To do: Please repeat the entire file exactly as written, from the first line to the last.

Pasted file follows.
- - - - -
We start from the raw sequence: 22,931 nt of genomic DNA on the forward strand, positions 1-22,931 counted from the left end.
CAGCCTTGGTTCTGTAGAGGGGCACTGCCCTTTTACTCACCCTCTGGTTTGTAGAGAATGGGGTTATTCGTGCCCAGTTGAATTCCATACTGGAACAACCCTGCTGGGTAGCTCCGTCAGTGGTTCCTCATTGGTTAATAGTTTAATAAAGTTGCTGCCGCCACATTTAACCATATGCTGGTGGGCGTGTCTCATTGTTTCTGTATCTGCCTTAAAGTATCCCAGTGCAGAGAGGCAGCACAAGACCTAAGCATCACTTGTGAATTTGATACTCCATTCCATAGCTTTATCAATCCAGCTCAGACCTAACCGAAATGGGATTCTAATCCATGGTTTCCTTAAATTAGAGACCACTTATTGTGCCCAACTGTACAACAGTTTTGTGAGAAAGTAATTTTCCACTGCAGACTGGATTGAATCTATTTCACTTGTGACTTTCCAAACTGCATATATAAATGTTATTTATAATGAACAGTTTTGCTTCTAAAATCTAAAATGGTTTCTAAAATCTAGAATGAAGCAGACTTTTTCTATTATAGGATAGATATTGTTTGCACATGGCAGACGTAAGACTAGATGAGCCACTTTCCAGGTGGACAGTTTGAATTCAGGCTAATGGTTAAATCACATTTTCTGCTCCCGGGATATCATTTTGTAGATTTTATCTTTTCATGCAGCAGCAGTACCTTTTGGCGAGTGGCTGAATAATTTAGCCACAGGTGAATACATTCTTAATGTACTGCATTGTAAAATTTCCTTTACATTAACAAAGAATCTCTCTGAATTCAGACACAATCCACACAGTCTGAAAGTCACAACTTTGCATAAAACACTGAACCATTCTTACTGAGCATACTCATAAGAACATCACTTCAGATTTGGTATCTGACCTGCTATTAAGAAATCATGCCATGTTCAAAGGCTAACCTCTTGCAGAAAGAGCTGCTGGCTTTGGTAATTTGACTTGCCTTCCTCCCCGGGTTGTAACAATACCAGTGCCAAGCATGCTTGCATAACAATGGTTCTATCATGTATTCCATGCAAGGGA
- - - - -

We start from the raw sequence: 22,931 nt of genomic DNA on the forward strand, positions 1-22,931 counted from the left end.
CAGCCTTGGTTCTGTAGAGGGGCACTGCCCTTTTACTCACCCTCTGGTTTGTAGAGAATGGGGTTATTCGTGCCCAGTTGAATTCCATACTGGAACAACCCTGCTGGGTAGCTCCGTCAGTGGTTCCTCATTGGTTAATAGTTTAATAAAGTTGCTGCCGCCACATTTAACCATATGCTGGTGGGCGTGTCTCATTGTTTCTGTATCTGCCTTAAAGTATCCCAGTGCAGAGAGGCAGCACAAGACCTAAGCATCACTTGTGAATTTGATACTCCATTCCATAGCTTTATCAATCCAGCTCAGACCTAACCGAAATGGGATTCTAATCCATGGTTTCCTTAAATTAGAGACCACTTATTGTGCCCAACTGTACAACAGTTTTGTGAGAAAGTAATTTTCCACTGCAGACTGGATTGAATCTATTTCACTTGTGACTTTCCAAACTGCATATATAAATGTTATTTATAATGAACAGTTTTGCTTCTAAAATCTAAAATGGTTTCTAAAATCTAGAATGAAGCAGACTTTTTCTATTATAGGATAGATATTGTTTGCACATGGCAGACGTAAGACTAGATGAGCCACTTTCCAGGTGGACAGTTTGAATTCAGGCTAATGGTTAAATCACATTTTCTGCTCCCGGGATATCATTTTGTAGATTTTATCTTTTCATGCAGCAGCAGTACCTTTTGGCGAGTGGCTGAATAATTTAGCCACAGGTGAATACATTCTTAATGTACTGCATTGTAAAATTTCCTTTACATTAACAAAGAATCTCTCTGAATTCAGACACAATCCACACAGTCTGAAAGTCACAACTTTGCATAAAACACTGAACCATTCTTACTGAGCATACTCATAAGAACATCACTTCAGATTTGGTATCTGACCTGCTATTAAGAAATCATGCCATGTTCAAAGGCTAACCTCTTGCAGAAAGAGCTGCTGGCTTTGGTAATTTGACTTGCCTTCCTCCCCGGGTTGTAACAATACCAGTGCCAAGCATGCTTGCATAACAATGGTTCTATCATGTATTCCATGCAAGGGA